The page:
Rivers Breaks Records With Unorthodox Throwing Motion

Allen LoppCorrespondent IJanuary 23, 2010

SAN DIEGO - JANUARY 17:  Quarterback Philip Rivers #17 of the San Diego Chargers attempts a pass against the New York Jets during the AFC Divisional Playoff Game at Qualcomm Stadium on January 17, 2010 in San Diego, California.  (Photo by Donald Miralle/Getty Images)
Donald Miralle/Getty Images

Philip Rivers is possibly the most underrated quarterback in the NFL, and he is my choice for the best athlete to wear No. 17.

I understand this will be a very unpopular pick with Basketball Hall of Famer John Havlicek, Pro Football Hall of Framer Red Badgro, and Former Pitcher Dizzy Dean all having worn the number seventeen.

Rivers was arguably the best quarterback in North Carolina State history, demolishing almost every NC State and ACC passing record.

He also set a new benchmark for consistency in college football quarterbacks, starting a collegiate record 51 games.

Under River’s leadership the Wolfpack went to four consecutive bowl games, winning three of them, including my favorite, a New Year’s Day victory over Norte Dame in the 2003 Gator Bowl.

He won many awards while at NC State including ACC Rookie of the Year, ACC Athlete of the Year, MVP of two Tangerine Bowls, and MVP of the 2003 Gator Bowl.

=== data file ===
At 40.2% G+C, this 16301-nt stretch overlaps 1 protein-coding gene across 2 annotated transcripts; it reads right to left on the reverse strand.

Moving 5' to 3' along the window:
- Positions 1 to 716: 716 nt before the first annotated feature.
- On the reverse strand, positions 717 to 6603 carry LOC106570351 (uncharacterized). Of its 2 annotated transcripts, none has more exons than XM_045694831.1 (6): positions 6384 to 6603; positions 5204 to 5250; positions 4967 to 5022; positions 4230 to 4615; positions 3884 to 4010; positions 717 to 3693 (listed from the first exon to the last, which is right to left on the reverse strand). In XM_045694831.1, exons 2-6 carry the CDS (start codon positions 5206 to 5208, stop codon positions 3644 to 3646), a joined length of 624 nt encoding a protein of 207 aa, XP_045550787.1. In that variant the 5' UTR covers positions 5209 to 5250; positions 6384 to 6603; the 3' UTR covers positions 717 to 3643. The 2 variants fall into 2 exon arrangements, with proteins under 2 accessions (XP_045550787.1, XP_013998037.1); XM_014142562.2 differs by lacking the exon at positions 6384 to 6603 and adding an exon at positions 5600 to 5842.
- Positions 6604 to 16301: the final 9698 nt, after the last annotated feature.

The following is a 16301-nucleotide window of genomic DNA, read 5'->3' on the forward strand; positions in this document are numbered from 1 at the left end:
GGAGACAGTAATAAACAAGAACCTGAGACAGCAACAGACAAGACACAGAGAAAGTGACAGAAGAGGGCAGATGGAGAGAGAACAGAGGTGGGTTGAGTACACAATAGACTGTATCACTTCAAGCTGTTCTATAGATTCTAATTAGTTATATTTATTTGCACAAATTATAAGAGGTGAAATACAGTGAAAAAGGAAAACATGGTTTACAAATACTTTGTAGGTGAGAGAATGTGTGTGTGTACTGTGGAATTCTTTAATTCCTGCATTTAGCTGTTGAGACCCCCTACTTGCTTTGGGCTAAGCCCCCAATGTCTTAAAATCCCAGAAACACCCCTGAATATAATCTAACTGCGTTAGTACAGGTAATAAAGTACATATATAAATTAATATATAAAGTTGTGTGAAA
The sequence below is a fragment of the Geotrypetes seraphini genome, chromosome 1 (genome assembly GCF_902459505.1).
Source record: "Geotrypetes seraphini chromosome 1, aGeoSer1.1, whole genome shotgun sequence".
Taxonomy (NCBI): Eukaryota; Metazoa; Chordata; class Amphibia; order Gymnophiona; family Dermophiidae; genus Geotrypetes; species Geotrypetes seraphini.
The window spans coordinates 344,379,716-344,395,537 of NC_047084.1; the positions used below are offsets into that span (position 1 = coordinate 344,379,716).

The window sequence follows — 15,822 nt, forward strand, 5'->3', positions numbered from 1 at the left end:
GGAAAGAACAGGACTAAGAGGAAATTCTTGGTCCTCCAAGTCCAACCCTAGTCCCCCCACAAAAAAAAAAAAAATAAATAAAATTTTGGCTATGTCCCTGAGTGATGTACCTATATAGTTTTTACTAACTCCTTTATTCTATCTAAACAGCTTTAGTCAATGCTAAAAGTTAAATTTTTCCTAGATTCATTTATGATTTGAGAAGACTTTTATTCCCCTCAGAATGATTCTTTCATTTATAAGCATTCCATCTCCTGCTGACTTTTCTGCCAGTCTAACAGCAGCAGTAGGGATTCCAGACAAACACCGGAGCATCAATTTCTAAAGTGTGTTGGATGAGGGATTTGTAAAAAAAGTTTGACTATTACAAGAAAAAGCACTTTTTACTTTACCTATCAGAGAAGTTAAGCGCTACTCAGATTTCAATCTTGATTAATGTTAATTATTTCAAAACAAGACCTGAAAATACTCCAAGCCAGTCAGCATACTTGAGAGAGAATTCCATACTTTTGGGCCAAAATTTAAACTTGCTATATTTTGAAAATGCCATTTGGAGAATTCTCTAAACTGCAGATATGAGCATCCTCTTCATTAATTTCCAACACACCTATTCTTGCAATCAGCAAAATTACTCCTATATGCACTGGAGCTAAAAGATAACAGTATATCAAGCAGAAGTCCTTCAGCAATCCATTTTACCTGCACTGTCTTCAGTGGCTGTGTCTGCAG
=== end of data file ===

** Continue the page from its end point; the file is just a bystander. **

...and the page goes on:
Rivers finished his career with 13,484 passing yards (4th all-time among Division 1-A quarterbacks) and 95 touchdown passes, which ties him for eighth all-time with Kliff Kingsbury and Brady Quinn.

Coming into the 2004 NFL Draft, Rivers was projected to be an early first round draft pick in a quarterback class that included Eli Manning and Ben Roethlisberger.

After many questions about his arm strength and unorthodox throwing motion, the pre-draft consensus was that Rivers could be selected with the 11th pick by the Pittsburgh Steelers.

Then Eli Manning said that if picked by the San Diego Chargers he would not sign with them, so he was then traded to the New York Giants for Rivers and draft picks that would be used on Shawne Merriman and Nate Kaeding.

Rivers spent most of the 2004 and 2005 NFL seasons on the bench watching Drew Brees lead the Chargers into NFL supremacy, but after Brees dislocated his shoulder late in 2005, the Chargers choose not to re-sign him and named Rivers the starter for the 2006 season.

Coming into the 2006 season Rivers had only five NFL starts, but that didn’t stop him from becoming an elite quarterback by throwing for over 3,000 yards with 22 touchdowns and only 9 interceptions that season.

Rivers has only looked better since that season throwing a combined 55 touchdowns and 7,161 yards in the 2007 and 2008 NFL seasons.

In 2009 he threw for 4,254 yards and 28 touchdowns, making this season his second consecutive season with at least 4,000 passing yards.

Rivers’ future is looking brighter every game, not to mention he also has some of the most talented receivers, backs, and tight ends in the NFL to help aid his success.

Rivers shows excellent pocket presence and has a quick release, so for Rivers the sky is the limit.